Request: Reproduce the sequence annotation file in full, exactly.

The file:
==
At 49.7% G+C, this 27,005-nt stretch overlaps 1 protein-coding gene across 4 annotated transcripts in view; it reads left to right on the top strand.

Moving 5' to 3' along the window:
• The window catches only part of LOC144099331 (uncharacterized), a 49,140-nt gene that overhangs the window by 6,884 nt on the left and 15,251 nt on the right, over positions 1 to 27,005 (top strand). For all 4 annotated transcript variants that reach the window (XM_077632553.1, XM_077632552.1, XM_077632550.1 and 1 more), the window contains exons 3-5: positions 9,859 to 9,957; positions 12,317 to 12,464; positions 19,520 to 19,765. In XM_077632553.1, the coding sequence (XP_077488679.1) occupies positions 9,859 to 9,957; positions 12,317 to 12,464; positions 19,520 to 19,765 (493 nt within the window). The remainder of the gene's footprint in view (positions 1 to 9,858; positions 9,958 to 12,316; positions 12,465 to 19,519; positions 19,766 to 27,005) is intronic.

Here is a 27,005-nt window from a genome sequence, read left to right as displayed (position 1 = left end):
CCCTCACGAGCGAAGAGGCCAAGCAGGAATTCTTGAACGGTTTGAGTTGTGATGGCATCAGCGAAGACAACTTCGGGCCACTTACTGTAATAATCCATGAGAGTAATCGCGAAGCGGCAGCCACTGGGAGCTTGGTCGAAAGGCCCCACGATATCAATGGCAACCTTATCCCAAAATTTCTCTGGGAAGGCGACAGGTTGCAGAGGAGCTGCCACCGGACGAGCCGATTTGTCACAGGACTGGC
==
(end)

At 49.7% G+C, this 27,005-nt stretch overlaps 1 protein-coding gene across 4 annotated transcripts in view; it reads left to right on the top strand.

Moving 5' to 3' along the window:
• The window catches only part of LOC144099331 (uncharacterized), a 49,140-nt gene that overhangs the window by 6,884 nt on the left and 15,251 nt on the right, over positions 1 to 27,005 (top strand). For all 4 annotated transcript variants that reach the window (XM_077632553.1, XM_077632552.1, XM_077632550.1 and 1 more), the window contains exons 3-5: positions 9,859 to 9,957; positions 12,317 to 12,464; positions 19,520 to 19,765. In XM_077632553.1, the coding sequence (XP_077488679.1) occupies positions 9,859 to 9,957; positions 12,317 to 12,464; positions 19,520 to 19,765 (493 nt within the window). The remainder of the gene's footprint in view (positions 1 to 9,858; positions 9,958 to 12,316; positions 12,465 to 19,519; positions 19,766 to 27,005) is intronic.

Here is a 27,005-nt window from a genome sequence, read left to right as displayed (position 1 = left end):
CCCTCACGAGCGAAGAGGCCAAGCAGGAATTCTTGAACGGTTTGAGTTGTGATGGCATCAGCGAAGACAACTTCGGGCCACTTACTGTAATAATCCATGAGAGTAATCGCGAAGCGGCAGCCACTGGGAGCTTGGTCGAAAGGCCCCACGATATCAATGGCAACCTTATCCCAAAATTTCTCTGGGAAGGCGACAGGTTGCAGAGGAGCTGCCACCGGACGAGCCGATTTGTCACAGGACTGGC